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Long Term Climate - World

El Nino Information

 

BUREAU OF METEOROLOGY
Northern Territory Region
Darwin RSMC - Australia

Weekly Tropical Climate Note at 1229 CST

Tuesday 11 February 2003

El Nino-Southern Oscillation Update The real-time SOI changed marginally from -3 to -2. Darwin's pressure anomaly rose slightly to +0.6 hPa [+0.5 last week], while Tahiti's rose to +0.2 hPa [-0.1 last week]. SSTs in the RSMC* tropical oceans are now close to the climatological norm. The warm SST anomalies in the equatorial Pacific are continuing to ease, with all anomalies less than the +2 degrees. The Nino 3.4, Nino 3 and 4 indices all show some falls in recent weeks and are close to zero. Weak westerly wind anomalies at lower levels and easterly anomalies in the upper levels are still found around the date-line near the equator.

Nine out of the 11 available model predictions updated during January indicate neutral conditions by June 2003 [five months lead]. These predictions are broadly consistent with the observations that El Nino tends to break down in late summer or autumn. Of the nine predictions available at eight months [September 2003], six favour neutral conditions with two indicating cool conditions. However, the skill of the forecasts is generally low between March and June. For a summary and links to individual models see http://www.bom.gov.au/climate/ahead/ENSO-summary.shtml.

Intra-Seasonal Patterns Active convection continues over the western part of the RSMC* and has developed over western Indonesia. TC Fiona formed near 110E, moving westward over the past 5 days. TC Beni redeveloped slightly off the coast of Queensland before crossing the coast as a rain depression. Activity near the date-line has moved further east with the development of TC Dovi near 170W. A good low level cross equatorial flow and a decent upper level divergent field persisted over the region. Weekly averaged OLR plots show increased activity extending into western Australian longitudes and weakening of activity east of 150E. Scattered convection has started in the past few days about the north Australian coastline after an extensive period of suppression. Synoptic charts maintain the near equatorial trough in the northern hemisphere, particularly east of 120E. The monsoon trough is clearly represented in the southern hemisphere westward of TC Fiona, with new development over western Indonisia in the past day as TC Fiona moves further westward.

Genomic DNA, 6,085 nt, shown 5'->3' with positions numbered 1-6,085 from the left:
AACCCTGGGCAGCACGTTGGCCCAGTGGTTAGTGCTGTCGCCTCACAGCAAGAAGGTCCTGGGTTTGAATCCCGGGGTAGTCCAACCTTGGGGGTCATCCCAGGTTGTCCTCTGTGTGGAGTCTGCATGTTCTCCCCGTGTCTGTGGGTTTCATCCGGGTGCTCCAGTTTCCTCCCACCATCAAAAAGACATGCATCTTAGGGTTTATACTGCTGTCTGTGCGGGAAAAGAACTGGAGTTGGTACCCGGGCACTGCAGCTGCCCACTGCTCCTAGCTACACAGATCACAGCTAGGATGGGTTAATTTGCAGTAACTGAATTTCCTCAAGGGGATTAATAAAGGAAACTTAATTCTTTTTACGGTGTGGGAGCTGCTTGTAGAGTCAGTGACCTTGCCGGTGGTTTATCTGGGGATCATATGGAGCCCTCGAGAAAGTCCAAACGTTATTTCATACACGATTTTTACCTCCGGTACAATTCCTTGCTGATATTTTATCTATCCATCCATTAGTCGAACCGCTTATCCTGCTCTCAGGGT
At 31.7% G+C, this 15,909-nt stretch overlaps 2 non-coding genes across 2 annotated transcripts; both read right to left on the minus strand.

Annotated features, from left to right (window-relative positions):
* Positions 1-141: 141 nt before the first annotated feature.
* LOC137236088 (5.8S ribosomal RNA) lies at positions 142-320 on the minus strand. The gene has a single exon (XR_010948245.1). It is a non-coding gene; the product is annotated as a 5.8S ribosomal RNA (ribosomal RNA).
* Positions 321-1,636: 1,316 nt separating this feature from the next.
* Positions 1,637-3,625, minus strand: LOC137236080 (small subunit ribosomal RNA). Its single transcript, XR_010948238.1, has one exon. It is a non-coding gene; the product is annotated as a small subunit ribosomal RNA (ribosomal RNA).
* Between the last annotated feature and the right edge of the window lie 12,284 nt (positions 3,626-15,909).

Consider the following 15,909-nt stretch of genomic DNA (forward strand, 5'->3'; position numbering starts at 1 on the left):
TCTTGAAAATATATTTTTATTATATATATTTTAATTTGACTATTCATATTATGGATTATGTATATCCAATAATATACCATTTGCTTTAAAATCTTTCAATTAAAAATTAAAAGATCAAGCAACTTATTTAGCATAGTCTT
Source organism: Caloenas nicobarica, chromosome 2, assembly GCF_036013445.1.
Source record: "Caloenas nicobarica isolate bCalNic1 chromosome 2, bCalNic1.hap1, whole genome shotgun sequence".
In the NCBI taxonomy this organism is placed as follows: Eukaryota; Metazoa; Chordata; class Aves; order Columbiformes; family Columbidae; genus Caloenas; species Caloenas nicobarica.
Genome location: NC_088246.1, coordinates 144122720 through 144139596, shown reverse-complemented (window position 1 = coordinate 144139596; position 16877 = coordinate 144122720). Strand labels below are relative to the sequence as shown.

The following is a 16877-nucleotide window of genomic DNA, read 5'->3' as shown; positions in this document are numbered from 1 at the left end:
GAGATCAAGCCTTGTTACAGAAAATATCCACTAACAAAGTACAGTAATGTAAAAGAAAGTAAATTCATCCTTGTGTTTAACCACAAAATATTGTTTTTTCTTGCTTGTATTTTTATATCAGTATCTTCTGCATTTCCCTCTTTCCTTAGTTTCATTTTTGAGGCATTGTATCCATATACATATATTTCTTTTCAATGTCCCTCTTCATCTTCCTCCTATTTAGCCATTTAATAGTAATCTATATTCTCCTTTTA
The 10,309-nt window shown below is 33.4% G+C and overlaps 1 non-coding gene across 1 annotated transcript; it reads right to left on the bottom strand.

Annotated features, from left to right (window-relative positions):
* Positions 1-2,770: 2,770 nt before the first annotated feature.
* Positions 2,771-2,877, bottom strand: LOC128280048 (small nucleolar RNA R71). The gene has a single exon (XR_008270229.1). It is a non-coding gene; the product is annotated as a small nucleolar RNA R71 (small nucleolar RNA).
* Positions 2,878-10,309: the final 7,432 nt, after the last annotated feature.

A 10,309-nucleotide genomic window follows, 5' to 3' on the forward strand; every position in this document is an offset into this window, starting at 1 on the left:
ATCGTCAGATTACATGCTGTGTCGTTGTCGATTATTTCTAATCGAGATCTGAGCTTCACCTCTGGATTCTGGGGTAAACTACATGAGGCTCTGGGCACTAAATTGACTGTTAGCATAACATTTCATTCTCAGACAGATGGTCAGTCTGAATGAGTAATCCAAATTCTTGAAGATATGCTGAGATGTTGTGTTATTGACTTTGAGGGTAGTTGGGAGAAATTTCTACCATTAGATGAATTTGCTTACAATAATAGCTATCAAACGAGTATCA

Time-longitude plots of 200 hPa velocity potential in the southern and equatorial belts show a persistence of enhanced upper level divergence across the RSMC during the past week. BMRC 's coherent OLR mode displays [http://www.bom.gov.au/bmrc/clfor/cfstaff/matw/maproom] show an active MJO pulse extending between 80 and 110E, continuing to propagate eastwards. With the apparent well-behaved nature of the MJO in recent months, the inferred period for the MJO is around 35-40 days suggesting that the active pulse is likely to continue propagating eastwards reaching Australian longitudes during the next week. With an active MJO pulse propagating through the region an increased probability of tropical cyclone formation is expected.

* Darwin RSMC chart area extends from 40S to 40N, 70E to 180
The Weekly Tropical Climate Note is updated each Tuesday by about 0330 UTC. http://www.bom.gov.au/climate/tropnote/tropnote.shtml
For more information please contact climate.tropical@bom.gov.au

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